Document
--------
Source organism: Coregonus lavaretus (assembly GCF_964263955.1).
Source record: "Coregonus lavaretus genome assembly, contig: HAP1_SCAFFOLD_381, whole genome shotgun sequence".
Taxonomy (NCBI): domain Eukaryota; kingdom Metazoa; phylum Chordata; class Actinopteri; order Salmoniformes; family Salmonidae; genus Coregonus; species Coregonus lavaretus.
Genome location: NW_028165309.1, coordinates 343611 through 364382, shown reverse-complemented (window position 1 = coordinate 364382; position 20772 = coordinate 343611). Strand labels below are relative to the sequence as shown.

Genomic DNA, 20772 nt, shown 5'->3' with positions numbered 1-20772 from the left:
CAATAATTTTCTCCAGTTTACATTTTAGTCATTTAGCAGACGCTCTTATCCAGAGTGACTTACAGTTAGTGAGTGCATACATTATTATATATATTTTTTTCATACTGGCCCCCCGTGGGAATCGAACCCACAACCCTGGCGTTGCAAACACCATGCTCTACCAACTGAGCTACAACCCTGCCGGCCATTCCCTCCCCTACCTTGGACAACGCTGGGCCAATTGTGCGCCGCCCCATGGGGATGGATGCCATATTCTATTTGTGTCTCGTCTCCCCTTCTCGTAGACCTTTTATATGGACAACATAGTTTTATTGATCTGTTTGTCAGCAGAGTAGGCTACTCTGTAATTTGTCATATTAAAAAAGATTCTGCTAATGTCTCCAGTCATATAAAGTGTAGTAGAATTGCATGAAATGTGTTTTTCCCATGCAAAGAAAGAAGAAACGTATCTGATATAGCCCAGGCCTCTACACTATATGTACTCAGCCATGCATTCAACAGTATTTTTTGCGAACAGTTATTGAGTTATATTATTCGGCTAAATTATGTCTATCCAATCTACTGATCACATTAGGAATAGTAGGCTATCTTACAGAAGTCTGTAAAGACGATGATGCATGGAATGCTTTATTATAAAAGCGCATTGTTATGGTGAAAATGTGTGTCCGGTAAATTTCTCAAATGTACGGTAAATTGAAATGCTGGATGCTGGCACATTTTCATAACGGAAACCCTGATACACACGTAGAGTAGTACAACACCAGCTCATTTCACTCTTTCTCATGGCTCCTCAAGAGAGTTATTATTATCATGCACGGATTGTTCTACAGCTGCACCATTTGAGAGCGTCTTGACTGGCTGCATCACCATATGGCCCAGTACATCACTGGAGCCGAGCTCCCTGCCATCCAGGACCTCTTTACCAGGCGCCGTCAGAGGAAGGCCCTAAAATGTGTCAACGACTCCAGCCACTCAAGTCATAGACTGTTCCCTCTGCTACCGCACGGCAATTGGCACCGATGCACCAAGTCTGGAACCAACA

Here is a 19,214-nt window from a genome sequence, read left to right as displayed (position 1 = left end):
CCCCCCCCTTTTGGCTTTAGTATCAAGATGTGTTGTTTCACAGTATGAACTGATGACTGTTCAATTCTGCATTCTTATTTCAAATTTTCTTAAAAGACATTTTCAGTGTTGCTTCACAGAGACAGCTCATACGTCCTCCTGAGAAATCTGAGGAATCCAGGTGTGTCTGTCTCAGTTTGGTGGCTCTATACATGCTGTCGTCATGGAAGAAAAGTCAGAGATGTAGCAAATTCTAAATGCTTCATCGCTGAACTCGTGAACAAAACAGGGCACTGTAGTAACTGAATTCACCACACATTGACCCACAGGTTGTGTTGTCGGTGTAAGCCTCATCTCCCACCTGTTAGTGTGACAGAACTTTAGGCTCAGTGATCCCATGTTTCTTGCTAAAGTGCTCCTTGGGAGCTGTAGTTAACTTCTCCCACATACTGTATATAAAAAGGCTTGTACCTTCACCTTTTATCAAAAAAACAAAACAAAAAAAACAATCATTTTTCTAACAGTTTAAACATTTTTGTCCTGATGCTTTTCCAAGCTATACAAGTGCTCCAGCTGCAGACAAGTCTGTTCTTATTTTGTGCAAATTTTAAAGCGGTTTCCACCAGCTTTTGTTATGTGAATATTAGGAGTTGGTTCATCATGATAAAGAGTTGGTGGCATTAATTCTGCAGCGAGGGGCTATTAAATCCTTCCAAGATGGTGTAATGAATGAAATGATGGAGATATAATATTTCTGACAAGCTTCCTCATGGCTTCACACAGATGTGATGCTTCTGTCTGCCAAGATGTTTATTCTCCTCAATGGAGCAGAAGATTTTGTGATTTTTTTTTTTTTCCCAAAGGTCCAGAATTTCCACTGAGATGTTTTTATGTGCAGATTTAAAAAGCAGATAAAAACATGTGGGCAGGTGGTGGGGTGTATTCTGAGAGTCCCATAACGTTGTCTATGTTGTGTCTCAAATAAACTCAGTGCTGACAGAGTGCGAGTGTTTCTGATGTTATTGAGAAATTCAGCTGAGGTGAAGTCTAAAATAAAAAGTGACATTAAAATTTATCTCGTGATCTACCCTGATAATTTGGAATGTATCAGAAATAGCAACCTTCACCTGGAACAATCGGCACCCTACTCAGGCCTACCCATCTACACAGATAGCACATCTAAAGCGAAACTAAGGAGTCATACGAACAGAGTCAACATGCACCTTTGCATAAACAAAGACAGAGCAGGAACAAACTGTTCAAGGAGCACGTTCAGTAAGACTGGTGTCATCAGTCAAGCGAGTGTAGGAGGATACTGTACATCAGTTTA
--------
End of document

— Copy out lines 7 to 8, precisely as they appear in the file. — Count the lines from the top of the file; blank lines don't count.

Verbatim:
Here is a 19,214-nt window from a genome sequence, read left to right as displayed (position 1 = left end):
CCCCCCCCTTTTGGCTTTAGTATCAAGATGTGTTGTTTCACAGTATGAACTGATGACTGTTCAATTCTGCATTCTTATTTCAAATTTTCTTAAAAGACATTTTCAGTGTTGCTTCACAGAGACAGCTCATACGTCCTCCTGAGAAATCTGAGGAATCCAGGTGTGTCTGTCTCAGTTTGGTGGCTCTATACATGCTGTCGTCATGGAAGAAAAGTCAGAGATGTAGCAAATTCTAAATGCTTCATCGCTGAACTCGTGAACAAAACAGGGCACTGTAGTAACTGAATTCACCACACATTGACCCACAGGTTGTGTTGTCGGTGTAAGCCTCATCTCCCACCTGTTAGTGTGACAGAACTTTAGGCTCAGTGATCCCATGTTTCTTGCTAAAGTGCTCCTTGGGAGCTGTAGTTAACTTCTCCCACATACTGTATATAAAAAGGCTTGTACCTTCACCTTTTATCAAAAAAACAAAACAAAAAAAACAATCATTTTTCTAACAGTTTAAACATTTTTGTCCTGATGCTTTTCCAAGCTATACAAGTGCTCCAGCTGCAGACAAGTCTGTTCTTATTTTGTGCAAATTTTAAAGCGGTTTCCACCAGCTTTTGTTATGTGAATATTAGGAGTTGGTTCATCATGATAAAGAGTTGGTGGCATTAATTCTGCAGCGAGGGGCTATTAAATCCTTCCAAGATGGTGTAATGAATGAAATGATGGAGATATAATATTTCTGACAAGCTTCCTCATGGCTTCACACAGATGTGATGCTTCTGTCTGCCAAGATGTTTATTCTCCTCAATGGAGCAGAAGATTTTGTGATTTTTTTTTTTTTCCCAAAGGTCCAGAATTTCCACTGAGATGTTTTTATGTGCAGATTTAAAAAGCAGATAAAAACATGTGGGCAGGTGGTGGGGTGTATTCTGAGAGTCCCATAACGTTGTCTATGTTGTGTCTCAAATAAACTCAGTGCTGACAGAGTGCGAGTGTTTCTGATGTTATTGAGAAATTCAGCTGAGGTGAAGTCTAAAATAAAAAGTGACATTAAAATTTATCTCGTGATCTACCCTGATAATTTGGAATGTATCAGAAATAGCAACCTTCACCTGGAACAATCGGCACCCTACTCAGGCCTACCCATCTACACAGATAGCACATCTAAAGCGAAACTAAGGAGTCATACGAACAGAGTCAACATGCACCTTTGCATAAACAAAGACAGAGCAGGAACAAACTGTTCAAGGAGCACGTTCAGTAAGACTGGTGTCATCAGTCAAGCGAGTGTAGGAGGATACTGTACATCAGTTTA